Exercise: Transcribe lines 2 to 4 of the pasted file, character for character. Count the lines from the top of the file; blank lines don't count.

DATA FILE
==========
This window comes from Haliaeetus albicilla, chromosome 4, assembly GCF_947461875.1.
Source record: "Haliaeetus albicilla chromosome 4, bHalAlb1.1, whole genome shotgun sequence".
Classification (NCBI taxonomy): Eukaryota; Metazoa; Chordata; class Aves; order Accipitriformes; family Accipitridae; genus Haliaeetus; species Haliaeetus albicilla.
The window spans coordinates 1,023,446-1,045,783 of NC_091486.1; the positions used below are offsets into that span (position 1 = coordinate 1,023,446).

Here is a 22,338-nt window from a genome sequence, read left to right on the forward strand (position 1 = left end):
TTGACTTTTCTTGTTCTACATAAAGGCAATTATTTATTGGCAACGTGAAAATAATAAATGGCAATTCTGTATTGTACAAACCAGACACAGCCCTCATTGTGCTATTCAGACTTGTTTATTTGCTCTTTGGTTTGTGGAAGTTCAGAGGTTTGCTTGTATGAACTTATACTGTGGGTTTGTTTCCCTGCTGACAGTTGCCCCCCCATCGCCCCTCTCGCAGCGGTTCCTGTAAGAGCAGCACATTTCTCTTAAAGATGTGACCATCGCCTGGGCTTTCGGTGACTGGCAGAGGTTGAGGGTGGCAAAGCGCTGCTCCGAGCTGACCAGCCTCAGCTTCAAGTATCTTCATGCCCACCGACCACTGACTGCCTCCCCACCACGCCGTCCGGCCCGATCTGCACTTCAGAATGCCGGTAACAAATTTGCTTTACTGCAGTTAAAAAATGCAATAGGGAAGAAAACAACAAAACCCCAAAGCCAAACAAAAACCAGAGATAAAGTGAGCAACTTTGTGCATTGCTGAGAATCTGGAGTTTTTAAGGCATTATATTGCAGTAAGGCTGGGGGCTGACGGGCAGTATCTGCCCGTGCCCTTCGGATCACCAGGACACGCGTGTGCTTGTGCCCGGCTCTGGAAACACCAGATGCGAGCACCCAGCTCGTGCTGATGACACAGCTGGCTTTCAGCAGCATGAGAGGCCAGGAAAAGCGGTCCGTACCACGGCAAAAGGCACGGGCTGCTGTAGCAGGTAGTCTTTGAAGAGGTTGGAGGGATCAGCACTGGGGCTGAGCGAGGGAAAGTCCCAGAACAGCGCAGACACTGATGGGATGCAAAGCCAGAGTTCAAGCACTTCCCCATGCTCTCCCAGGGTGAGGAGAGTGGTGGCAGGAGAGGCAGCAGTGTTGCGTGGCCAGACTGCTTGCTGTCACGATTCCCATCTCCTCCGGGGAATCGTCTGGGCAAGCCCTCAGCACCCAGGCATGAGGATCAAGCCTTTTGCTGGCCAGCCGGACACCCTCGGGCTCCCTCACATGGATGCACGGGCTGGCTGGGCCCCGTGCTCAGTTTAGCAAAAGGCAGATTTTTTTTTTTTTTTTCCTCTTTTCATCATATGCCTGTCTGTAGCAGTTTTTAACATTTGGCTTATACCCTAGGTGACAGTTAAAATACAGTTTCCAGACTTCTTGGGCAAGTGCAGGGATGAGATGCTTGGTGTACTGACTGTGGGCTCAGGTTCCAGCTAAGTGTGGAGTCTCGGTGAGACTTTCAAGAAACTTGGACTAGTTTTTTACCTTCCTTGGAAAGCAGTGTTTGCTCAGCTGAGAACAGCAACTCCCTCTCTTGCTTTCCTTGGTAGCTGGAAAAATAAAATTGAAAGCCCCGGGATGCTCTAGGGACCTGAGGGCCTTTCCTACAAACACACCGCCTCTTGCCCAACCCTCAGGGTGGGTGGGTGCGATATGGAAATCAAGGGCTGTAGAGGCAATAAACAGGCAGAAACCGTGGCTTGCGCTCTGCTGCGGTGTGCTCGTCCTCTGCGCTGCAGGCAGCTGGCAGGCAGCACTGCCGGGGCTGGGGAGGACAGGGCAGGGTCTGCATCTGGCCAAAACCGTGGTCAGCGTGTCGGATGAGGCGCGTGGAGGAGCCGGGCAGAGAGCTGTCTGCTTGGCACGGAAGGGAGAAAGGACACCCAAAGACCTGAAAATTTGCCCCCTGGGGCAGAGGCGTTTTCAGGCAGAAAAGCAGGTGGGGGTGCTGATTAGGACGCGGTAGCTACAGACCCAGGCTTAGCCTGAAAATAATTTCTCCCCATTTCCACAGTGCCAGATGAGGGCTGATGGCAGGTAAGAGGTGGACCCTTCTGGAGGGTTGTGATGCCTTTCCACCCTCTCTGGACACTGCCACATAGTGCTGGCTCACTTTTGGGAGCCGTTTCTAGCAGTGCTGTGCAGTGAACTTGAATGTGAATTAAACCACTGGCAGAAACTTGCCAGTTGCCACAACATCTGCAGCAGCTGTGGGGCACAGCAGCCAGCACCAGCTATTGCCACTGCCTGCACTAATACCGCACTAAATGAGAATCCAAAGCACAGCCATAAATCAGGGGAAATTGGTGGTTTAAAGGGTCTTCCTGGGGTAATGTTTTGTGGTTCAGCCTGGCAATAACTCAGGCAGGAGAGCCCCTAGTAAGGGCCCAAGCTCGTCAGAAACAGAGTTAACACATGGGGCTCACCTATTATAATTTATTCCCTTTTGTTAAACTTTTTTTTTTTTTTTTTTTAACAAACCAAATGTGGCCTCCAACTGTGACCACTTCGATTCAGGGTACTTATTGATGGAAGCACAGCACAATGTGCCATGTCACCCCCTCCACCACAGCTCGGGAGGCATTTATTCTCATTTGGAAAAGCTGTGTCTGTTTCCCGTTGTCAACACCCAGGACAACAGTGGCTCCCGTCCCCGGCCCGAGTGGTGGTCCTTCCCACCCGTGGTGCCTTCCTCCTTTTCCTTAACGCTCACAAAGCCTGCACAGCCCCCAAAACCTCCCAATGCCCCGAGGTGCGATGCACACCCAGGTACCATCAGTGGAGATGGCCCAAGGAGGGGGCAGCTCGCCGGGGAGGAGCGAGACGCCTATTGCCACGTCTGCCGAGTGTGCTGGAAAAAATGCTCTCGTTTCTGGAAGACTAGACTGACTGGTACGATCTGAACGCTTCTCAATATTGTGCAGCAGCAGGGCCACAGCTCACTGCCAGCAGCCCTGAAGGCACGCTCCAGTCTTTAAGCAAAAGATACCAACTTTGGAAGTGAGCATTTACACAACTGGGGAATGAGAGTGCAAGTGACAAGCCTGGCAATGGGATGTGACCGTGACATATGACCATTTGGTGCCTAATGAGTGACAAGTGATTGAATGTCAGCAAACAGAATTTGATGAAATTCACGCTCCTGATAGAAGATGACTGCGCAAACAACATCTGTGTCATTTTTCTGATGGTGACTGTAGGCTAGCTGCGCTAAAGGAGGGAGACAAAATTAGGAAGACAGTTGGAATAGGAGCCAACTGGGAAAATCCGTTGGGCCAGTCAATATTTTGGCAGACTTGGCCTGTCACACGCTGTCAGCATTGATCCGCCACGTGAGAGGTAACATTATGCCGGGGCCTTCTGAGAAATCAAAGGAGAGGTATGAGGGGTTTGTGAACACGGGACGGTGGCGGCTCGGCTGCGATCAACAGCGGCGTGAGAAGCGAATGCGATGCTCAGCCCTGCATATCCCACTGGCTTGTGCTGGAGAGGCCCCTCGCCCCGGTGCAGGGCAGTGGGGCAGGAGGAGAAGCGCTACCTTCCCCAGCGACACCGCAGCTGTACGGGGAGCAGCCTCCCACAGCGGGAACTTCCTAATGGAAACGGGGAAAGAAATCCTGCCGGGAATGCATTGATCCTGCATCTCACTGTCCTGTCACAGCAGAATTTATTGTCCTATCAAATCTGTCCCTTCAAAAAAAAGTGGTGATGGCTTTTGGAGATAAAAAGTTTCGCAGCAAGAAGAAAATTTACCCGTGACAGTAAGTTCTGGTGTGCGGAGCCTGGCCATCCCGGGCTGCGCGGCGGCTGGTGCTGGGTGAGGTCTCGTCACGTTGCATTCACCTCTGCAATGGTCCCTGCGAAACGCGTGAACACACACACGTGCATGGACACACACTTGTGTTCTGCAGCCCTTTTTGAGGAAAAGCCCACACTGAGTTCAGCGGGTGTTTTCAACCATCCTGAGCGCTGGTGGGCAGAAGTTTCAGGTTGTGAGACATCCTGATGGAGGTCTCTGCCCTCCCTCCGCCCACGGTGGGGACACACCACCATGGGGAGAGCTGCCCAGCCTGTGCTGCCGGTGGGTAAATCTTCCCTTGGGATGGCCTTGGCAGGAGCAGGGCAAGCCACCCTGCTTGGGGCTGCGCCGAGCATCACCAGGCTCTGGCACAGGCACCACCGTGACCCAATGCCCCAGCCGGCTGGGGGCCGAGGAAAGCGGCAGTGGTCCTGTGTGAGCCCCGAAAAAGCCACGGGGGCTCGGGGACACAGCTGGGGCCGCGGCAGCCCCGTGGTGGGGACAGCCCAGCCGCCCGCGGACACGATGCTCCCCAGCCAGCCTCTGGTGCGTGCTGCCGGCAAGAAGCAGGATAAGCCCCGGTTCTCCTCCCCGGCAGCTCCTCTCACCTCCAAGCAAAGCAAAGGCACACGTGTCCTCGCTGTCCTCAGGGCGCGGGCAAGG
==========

Source record: "Haliaeetus albicilla chromosome 4, bHalAlb1.1, whole genome shotgun sequence".
Classification (NCBI taxonomy): Eukaryota; Metazoa; Chordata; class Aves; order Accipitriformes; family Accipitridae; genus Haliaeetus; species Haliaeetus albicilla.
The window spans coordinates 1,023,446-1,045,783 of NC_091486.1; the positions used below are offsets into that span (position 1 = coordinate 1,023,446).